I’m a fantasy writer, and like many writers of all genres of fiction, a large portion of my editing process comes from Stephen King and his handbook On Writing, which I would recommend to any writer who’s not offended by a frequent four-letter word (because King does use them).

At King’s suggestion, I begin any edit with a read-through of my first draft, during which I inhibit myself from making changes (as much as possible). Rather, I jot down quick notes about my reactions to the text. I note pacing issues. I note when a passage or paragraph can most likely be cut. I note when something feels unclear and raises questions. I note when dialogue feels stilted or doesn’t fit the character who’s speaking. I note inconsistencies: I’ve found tons of them, ranging from a character’s eyes changing color to someone mentioning a fact he has no way of knowing at that point in time.

Now, I’m a firm believer that there is no such thing as a definite “writing process,” in that every author does things differently, and no single path will lead all to success. That also applies to editing. My personal approach to editing is to start with those comments I wrote during the read-through.

Editing is a long, heart-wrenching process, and especially so for a perfectionist like me. I make it easier by writing my comments using the “Review” function in Microsoft Word, so that when I edit, I can delete each comment as I’ve addressed the issue it references. This helps me feel a sense of accomplishment as I make slow, plodding progress through the document. There’s something rewarding about pressing that “X” on each comment, one by one. I also make sure to write some positive comments during my read-through, when I’m pleased with some aspect of the scene I’m reading. This self-affirmation keeps my confidence up as I confront the shortcomings of my work, a number of which don’t involve fun or simple fixes.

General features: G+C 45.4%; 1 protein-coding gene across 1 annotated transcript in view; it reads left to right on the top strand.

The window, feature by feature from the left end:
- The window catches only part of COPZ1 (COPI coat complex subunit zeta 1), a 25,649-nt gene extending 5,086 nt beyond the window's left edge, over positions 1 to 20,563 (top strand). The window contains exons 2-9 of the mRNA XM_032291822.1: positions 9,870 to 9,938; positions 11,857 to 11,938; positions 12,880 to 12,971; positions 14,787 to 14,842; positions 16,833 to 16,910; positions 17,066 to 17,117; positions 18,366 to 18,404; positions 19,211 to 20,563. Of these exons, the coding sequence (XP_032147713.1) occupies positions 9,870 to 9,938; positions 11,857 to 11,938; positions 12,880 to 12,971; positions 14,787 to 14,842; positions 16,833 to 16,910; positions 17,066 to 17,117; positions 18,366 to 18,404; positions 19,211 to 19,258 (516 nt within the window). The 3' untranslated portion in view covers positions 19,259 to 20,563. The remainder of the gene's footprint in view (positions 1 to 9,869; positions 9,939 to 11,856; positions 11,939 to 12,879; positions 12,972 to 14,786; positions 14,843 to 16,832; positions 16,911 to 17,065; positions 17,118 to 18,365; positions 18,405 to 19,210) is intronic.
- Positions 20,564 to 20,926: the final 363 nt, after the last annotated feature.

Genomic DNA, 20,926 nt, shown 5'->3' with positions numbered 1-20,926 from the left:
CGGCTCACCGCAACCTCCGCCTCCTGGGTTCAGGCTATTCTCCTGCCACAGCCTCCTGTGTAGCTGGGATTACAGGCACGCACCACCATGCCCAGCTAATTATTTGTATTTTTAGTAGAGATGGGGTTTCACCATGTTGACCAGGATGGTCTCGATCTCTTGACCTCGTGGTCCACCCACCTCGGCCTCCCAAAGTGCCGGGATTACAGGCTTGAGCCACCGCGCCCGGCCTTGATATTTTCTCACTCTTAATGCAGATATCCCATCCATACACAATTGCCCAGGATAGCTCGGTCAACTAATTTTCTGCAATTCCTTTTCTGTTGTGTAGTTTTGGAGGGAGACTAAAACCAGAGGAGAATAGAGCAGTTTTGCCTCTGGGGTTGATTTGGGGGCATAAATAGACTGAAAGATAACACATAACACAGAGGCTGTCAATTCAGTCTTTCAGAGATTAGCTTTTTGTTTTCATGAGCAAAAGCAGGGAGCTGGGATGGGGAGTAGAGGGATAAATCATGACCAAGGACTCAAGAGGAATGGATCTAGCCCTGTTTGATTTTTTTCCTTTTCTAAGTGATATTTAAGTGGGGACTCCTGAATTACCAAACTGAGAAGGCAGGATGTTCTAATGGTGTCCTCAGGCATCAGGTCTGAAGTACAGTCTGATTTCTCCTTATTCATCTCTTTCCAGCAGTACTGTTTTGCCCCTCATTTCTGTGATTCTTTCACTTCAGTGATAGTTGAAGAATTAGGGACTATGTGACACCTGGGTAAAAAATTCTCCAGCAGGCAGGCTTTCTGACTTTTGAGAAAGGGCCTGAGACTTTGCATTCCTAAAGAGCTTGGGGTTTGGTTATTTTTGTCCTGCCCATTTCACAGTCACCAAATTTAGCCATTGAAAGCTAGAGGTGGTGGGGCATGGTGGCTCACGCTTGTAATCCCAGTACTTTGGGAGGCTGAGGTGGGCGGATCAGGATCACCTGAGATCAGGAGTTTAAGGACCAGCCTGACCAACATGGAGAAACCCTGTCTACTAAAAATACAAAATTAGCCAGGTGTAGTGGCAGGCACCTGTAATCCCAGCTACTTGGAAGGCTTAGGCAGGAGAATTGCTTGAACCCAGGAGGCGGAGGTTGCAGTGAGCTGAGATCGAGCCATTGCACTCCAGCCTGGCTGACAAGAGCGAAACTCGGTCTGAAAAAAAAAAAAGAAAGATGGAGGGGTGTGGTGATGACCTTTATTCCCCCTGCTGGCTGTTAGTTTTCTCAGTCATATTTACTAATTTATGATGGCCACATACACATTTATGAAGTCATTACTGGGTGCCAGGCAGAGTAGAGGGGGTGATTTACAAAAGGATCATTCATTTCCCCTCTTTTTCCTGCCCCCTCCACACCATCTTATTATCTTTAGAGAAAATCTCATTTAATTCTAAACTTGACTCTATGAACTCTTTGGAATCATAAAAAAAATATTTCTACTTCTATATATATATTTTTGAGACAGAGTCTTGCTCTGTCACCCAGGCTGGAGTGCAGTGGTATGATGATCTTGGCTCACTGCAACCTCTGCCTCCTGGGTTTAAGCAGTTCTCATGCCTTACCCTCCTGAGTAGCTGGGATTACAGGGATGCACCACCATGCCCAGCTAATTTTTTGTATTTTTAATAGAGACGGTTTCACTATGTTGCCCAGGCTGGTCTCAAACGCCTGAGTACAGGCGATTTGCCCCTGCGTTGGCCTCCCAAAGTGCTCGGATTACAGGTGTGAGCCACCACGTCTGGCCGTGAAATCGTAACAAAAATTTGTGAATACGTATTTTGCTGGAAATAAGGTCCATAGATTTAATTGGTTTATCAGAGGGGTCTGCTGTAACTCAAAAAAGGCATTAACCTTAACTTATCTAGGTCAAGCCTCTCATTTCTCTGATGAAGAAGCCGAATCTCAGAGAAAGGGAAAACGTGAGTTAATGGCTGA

I write as a pantser—meaning without an outline, or “by the seat of my pants”—so while I do end up cutting a lot of information, I also have to add things. I generally don’t know before I write my novel’s end how things are going to end, which leaves me with a need to prepare my reader for the ending I hadn’t anticipated. This means adding material. At the least, I have to add snippets of information to already existing scenes; often I create new scenes entirely.

Because of my personal style, I’ve never agreed with those who say you should never add much material while you edit. Sure, cutting matters. Even I end up with a smaller word count than I started with after a good edit. Every first draft has its share of fluff that needs to go, but depending on your style and your personal process, adding a fair amount of material might be as necessary as making deletions. I don’t like to make blanket statements about the “evils” of adding words.